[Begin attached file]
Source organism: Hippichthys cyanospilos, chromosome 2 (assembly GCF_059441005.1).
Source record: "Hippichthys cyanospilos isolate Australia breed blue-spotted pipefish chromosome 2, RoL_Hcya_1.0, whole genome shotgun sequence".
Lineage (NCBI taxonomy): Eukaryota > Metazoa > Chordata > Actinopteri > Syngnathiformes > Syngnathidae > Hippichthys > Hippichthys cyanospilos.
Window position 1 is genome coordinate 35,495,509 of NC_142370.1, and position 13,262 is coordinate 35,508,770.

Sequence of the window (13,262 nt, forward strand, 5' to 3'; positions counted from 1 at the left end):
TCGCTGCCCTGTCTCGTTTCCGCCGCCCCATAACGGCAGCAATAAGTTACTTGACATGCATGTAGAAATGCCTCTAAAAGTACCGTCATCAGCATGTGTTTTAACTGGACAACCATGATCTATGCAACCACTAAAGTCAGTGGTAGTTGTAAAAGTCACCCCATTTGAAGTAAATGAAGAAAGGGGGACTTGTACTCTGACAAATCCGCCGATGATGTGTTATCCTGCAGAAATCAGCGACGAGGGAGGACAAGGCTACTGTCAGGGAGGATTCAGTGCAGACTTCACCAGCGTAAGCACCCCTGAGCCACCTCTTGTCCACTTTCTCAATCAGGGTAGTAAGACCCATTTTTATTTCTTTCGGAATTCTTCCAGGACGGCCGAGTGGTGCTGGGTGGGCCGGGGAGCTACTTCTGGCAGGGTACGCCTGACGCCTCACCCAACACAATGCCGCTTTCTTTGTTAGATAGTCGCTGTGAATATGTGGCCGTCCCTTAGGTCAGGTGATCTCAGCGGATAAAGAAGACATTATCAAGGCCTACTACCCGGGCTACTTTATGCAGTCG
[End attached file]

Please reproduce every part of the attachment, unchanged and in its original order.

Source organism: Hippichthys cyanospilos, chromosome 2 (assembly GCF_059441005.1).
Source record: "Hippichthys cyanospilos isolate Australia breed blue-spotted pipefish chromosome 2, RoL_Hcya_1.0, whole genome shotgun sequence".
Lineage (NCBI taxonomy): Eukaryota > Metazoa > Chordata > Actinopteri > Syngnathiformes > Syngnathidae > Hippichthys > Hippichthys cyanospilos.
Window position 1 is genome coordinate 35,495,509 of NC_142370.1, and position 13,262 is coordinate 35,508,770.

Sequence of the window (13,262 nt, forward strand, 5' to 3'; positions counted from 1 at the left end):
TCGCTGCCCTGTCTCGTTTCCGCCGCCCCATAACGGCAGCAATAAGTTACTTGACATGCATGTAGAAATGCCTCTAAAAGTACCGTCATCAGCATGTGTTTTAACTGGACAACCATGATCTATGCAACCACTAAAGTCAGTGGTAGTTGTAAAAGTCACCCCATTTGAAGTAAATGAAGAAAGGGGGACTTGTACTCTGACAAATCCGCCGATGATGTGTTATCCTGCAGAAATCAGCGACGAGGGAGGACAAGGCTACTGTCAGGGAGGATTCAGTGCAGACTTCACCAGCGTAAGCACCCCTGAGCCACCTCTTGTCCACTTTCTCAATCAGGGTAGTAAGACCCATTTTTATTTCTTTCGGAATTCTTCCAGGACGGCCGAGTGGTGCTGGGTGGGCCGGGGAGCTACTTCTGGCAGGGTACGCCTGACGCCTCACCCAACACAATGCCGCTTTCTTTGTTAGATAGTCGCTGTGAATATGTGGCCGTCCCTTAGGTCAGGTGATCTCAGCGGATAAAGAAGACATTATCAAGGCCTACTACCCGGGCTACTTTATGCAGTCG